Monday, June 6, 2011

What are Workout Programs For?

If you're a guy, you probably hang out on websites that feature ads boasting new miracle workouts guaranteed to get you cut up like a Navy Seal in six weeks.

Of course, we all know that if you're over 20% body fat, you have to spend six months getting that number under 10% to even consider a six-week cutting phase. But for the sake of argument, let's say it's within the realm of possibility.

I'm going to tell you what those workouts are made up of.

Every single workout in existence takes as its baseline the ability to do four movements: Push Up, Pull Up, Squat and Crunch.

Seriously, that's it. Every other exercise in existence seems to be some variation of these movements. What's a Lunge? A squat with one leg forward. What's a Bench Press? A Push Up done on your back. What's a Figure-4 Double Crunch? A different kind of Crunch to make you feel like your life isn't boring (they're all Crunches...let's be serious folks).

The thing is, people spend a lot of money on workout programs. And of course, each program will have a structure to it that changes up how many of these basic movements you do, and in what order, and with what levels of intensity during intrinsic and extrinsic movements. But you might be thinking by now, "jeez...if I only need to exercise with four movements, why spend the money?"

You're partly right. You can, in fact, get in fairly decent shape with these four movements (if you can't do a Pull Up, start with chair dips) and a decent amount of commitment, at least three times a week. There's your workout right there...IF you've been out of shape, or out of the gym, for a while:

Monday, Wednesday, Friday

  • Warm Up: 50 Jumping Jacks. Rest 60 seconds, then:
  • Push Ups: 3 sets of 8-12 (15-20 seconds rest between)
  • Pull Ups: 3 sets of 8-12 (15-20 seconds rest between)
  • Squats: 3 sets of 8-12 (15-20 seconds rest between)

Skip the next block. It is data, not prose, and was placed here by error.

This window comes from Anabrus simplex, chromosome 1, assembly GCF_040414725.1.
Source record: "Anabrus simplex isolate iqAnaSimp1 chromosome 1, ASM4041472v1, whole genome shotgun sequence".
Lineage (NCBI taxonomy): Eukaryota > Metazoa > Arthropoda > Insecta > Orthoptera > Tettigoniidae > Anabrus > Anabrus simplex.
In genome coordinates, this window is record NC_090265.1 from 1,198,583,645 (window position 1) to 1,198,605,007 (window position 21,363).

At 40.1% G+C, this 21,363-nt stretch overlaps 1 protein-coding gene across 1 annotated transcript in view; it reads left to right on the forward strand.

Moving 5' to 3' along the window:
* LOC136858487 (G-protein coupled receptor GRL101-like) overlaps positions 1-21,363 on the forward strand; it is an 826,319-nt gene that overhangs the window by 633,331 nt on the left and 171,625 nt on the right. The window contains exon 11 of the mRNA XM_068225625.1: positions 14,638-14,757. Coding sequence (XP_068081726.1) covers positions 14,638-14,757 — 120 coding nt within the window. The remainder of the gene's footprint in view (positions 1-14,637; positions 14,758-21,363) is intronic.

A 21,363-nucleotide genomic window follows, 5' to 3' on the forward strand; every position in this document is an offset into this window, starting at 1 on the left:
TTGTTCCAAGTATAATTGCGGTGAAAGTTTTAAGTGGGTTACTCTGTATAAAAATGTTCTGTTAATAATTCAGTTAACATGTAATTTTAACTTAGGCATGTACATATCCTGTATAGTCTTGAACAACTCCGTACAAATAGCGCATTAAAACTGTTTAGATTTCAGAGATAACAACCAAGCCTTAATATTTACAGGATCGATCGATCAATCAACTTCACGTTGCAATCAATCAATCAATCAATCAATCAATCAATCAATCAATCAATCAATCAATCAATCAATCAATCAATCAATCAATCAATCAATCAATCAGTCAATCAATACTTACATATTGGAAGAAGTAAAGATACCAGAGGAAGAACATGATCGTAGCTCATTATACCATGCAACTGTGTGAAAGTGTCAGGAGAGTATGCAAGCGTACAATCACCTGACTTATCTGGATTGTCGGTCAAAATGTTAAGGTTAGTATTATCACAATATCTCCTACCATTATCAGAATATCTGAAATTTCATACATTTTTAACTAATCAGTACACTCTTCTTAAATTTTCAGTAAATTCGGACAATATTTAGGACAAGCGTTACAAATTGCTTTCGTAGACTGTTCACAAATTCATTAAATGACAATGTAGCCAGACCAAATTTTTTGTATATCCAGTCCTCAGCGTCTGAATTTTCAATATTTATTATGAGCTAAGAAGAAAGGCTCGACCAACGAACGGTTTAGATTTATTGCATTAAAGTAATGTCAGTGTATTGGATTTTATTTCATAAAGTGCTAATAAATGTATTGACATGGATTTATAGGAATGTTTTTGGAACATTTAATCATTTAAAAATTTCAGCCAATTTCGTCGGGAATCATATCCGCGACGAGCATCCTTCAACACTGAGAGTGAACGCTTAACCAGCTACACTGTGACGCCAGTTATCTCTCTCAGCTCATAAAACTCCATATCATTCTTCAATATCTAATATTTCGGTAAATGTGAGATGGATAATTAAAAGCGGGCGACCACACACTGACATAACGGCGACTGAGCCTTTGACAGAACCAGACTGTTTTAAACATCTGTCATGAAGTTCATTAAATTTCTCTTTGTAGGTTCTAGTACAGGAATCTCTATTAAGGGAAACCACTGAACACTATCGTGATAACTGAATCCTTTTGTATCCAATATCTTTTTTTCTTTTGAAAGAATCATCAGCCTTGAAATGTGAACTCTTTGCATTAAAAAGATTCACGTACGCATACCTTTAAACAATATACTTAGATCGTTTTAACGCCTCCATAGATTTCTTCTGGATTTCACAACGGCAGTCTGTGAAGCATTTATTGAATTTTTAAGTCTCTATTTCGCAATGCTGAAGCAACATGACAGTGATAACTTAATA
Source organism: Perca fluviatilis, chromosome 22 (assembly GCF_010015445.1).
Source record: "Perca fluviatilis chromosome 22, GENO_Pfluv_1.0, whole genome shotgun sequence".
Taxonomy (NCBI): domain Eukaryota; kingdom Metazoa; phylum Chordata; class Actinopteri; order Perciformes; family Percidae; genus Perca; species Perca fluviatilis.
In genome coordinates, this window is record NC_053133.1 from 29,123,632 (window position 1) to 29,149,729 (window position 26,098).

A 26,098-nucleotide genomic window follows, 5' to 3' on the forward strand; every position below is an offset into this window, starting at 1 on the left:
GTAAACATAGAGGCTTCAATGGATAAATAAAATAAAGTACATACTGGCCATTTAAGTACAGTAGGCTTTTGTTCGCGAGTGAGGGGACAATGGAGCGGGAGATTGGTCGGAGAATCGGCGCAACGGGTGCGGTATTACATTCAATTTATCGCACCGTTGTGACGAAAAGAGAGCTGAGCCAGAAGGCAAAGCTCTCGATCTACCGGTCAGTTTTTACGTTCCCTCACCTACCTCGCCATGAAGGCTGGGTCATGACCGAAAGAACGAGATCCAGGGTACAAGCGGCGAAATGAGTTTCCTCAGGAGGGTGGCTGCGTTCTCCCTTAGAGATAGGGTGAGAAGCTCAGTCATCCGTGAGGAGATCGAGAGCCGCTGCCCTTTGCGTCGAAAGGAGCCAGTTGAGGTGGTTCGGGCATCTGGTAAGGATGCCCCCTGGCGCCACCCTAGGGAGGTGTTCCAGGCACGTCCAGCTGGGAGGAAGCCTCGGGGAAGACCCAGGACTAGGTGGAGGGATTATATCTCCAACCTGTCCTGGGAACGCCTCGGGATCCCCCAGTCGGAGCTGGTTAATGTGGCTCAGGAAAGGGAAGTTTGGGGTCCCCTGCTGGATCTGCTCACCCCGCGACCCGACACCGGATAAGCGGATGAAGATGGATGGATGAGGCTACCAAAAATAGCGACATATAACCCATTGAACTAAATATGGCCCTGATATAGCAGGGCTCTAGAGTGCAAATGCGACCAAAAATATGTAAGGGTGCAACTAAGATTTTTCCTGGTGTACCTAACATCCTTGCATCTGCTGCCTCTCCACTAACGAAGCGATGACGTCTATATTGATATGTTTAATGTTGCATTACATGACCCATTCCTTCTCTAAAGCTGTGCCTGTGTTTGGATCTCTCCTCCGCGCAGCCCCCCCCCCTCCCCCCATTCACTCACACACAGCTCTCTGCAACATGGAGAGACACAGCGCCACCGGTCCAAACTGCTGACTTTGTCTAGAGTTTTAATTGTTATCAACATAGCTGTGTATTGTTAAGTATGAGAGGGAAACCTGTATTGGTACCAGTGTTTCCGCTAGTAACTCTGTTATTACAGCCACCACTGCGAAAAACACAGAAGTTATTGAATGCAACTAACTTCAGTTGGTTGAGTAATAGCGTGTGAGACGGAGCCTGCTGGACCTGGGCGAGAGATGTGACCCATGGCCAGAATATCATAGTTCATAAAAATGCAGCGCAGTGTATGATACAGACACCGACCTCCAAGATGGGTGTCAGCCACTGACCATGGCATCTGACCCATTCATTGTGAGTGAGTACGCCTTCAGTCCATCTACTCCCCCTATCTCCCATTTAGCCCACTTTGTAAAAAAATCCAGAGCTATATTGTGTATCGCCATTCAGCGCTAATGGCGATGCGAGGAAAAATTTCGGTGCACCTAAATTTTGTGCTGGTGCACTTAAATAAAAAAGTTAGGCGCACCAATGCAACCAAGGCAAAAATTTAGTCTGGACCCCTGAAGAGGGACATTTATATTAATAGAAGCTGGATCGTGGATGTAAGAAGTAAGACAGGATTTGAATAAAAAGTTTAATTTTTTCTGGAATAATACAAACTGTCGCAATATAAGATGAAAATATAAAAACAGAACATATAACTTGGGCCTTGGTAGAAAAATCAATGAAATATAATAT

• Crunches: 3 sets of 8-12 (15-20 seconds rest between)

Can I have $50 now?

Just kidding. This is a really basic workout plan, and it will work. In fact, there are no major muscle movements that aren't targeted here, so it really is a full-body workout. Do your Pull Ups right, and you work your biceps. Do your Push Ups right, and you bang on your obliques and triceps as well.

So, why bother with lengthy, expensive workout programs?

Well, the simple answer is ACCOUNTABILITY. When you commit to a specialized workout program (say, by Jon Benson, John Romaniello, or Vince [or now Flavia as well] Delmonte), two things come into play. First, they separate you from your in a very real sense, you need to get the value from it. And it's absolutely worth the value, because second, they keep you on track.

You see, once you're committed to the workout, you have a schedule that's been laid out for you. You have a series of exercises and all you have to do is do as you're told. Granted most of these programs have far more explanation attached than most average people need (or really want, let's face it). But the plan itself is sound and worth every penny.

It's a checklist, instruction manual and goal sheet all rolled into one. And that's what workout programs are for. So even though you can certainly train through those four basic exercises on your own for free (without even joining a gym, I might add), once you've mastered them and find you need to keep yourself challenged, motivated and committed, you won't find any better technique or strategy than to bite into a professionally-designed workout system.

Because you need to be accountable to someone. Might as well be yourself.

Tip: Speaking of accountability, should you choose to jump into any new workout system, you might consider getting a friend involved. They don't have to do the workout with you (although a challenge is always good motivation). But you should owe them something if you skip a workout. Make it real (but affordable), and you'll be less likely to cheat as you go.


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